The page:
Tuesday, April 1, 2008
All Star Superman #10
All Star Superman #10
by Grant Morrison, Frank Quitely, and Jamie Grant.
DC Comics, 2008.
Hillary Brown: Okay, so first let me say that it's difficult generally for me just to pick up one issue of a comic. I don't like just getting a piece of the story and I read too fast, which is why I buy trades. Coming in at issue #10 makes it even more difficult. That said, Morrison does a good job giving you pieces of the background without seeming excessively expository (like, for example, J.K. Rowling, who never quite figured out how to do it perfectly for both readers of every book and readers of a particular book; it always came off a little clunky). It's clear that Superman is dying of something and has decided he needs to perform a list of great feats. That's most of what you need to know. And, luckily, I do know a bit of the Superman backstory, due at least partially to most of the seasons of Smallville but also to reading individual arcs and issues here and there (like in D.C. Universe: The Stories of Alan Moore), so I know about those Kryptonians in a bottle and a couple of other things. On to the story itself. I love Morrison's view of Superman as, essentially, God, a view that's clear from the cover of this issue, but a god that's involved in people's lives in a very personal and individual way. He might be busy saving the whole planet, but he also spends a lot of time on much smaller issues, such as helping a group of terminally ill children or stopping a suicide. There's something about that commitment to the small by a hyperpowerful being that's quite touching. Morrison doesn't think Superman is lame. He thinks he's wonderful. And there's no question that comes through. I will, however, quibble with the need for a time stamp in some panels and the fussy, mixed-up nature of the narrative in general. I'm not opposed to creative structuring, but it just feels a little unnecessarily complicated, a statement that Morrison can't do anything simple, and it comes off a little bit like the location and time jumping of a Bruckheimer film. Too harsh?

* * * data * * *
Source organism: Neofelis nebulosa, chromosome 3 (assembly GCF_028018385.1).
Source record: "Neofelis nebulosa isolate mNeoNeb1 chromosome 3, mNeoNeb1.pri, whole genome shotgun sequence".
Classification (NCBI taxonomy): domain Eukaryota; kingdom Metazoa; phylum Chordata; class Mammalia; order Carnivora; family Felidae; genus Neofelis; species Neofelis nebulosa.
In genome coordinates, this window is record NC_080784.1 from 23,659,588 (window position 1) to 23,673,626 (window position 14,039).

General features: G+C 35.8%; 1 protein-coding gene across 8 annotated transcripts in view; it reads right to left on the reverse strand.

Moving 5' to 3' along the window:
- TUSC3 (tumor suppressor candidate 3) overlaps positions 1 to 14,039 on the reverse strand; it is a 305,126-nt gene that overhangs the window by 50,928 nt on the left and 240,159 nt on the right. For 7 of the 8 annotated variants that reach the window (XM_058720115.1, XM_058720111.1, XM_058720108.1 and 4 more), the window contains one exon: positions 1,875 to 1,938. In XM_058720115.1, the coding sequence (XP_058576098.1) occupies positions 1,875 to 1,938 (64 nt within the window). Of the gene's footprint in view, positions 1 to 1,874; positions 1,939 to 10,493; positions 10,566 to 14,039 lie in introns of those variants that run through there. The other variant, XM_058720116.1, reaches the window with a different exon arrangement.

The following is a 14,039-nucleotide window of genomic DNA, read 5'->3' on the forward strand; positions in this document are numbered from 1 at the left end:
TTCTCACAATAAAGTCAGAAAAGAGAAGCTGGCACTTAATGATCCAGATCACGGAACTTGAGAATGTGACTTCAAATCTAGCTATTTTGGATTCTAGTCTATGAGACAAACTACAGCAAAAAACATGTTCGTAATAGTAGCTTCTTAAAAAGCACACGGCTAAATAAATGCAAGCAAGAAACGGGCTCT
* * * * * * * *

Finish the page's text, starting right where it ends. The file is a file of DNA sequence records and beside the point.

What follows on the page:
Garrett Martin: Hey, feel free to be as harsh as you need. That wasn't too harsh at all, though. But anyway, the All-Star Superman series has always been dressed up like a film - hence the movie-style credits that appear near the end of every issue - and since they're going for the largest audience possible, it would make sense to rip off Bruckheimer. Although, I don't think that's what they're doing. If you're going to compare the screwy chronology to a recent director (or producer, or whatever), I'd think Tarentino makes the most sense. There's nothing wrong with jumbling the timeline if it maximizes the drama without making the story incoherent, and All-Star Superman #10 succeeds at both points. And, really, this particular story wouldn't have much suspense or that satisfying of a climax if everything was shown chronologically.
But the structure isn't what makes this issue so great. What it comes down to is one of Morrison's defining strengths, and that is imparting the essential qualities of these ridiculous comic book characters more immediately and concisely than any other current writer. Morrison's Superman has infinite empathy and patience for mankind, and remains focused on bettering life for all of "us" even up to his deathbed. Morrison perfectly summarizes not just that but also Superman's relationships with Lois Lane and Lex Luthor in about a page each, while still finding space for both various references to past stories and crazy new ideas that fit in perfectly with the old.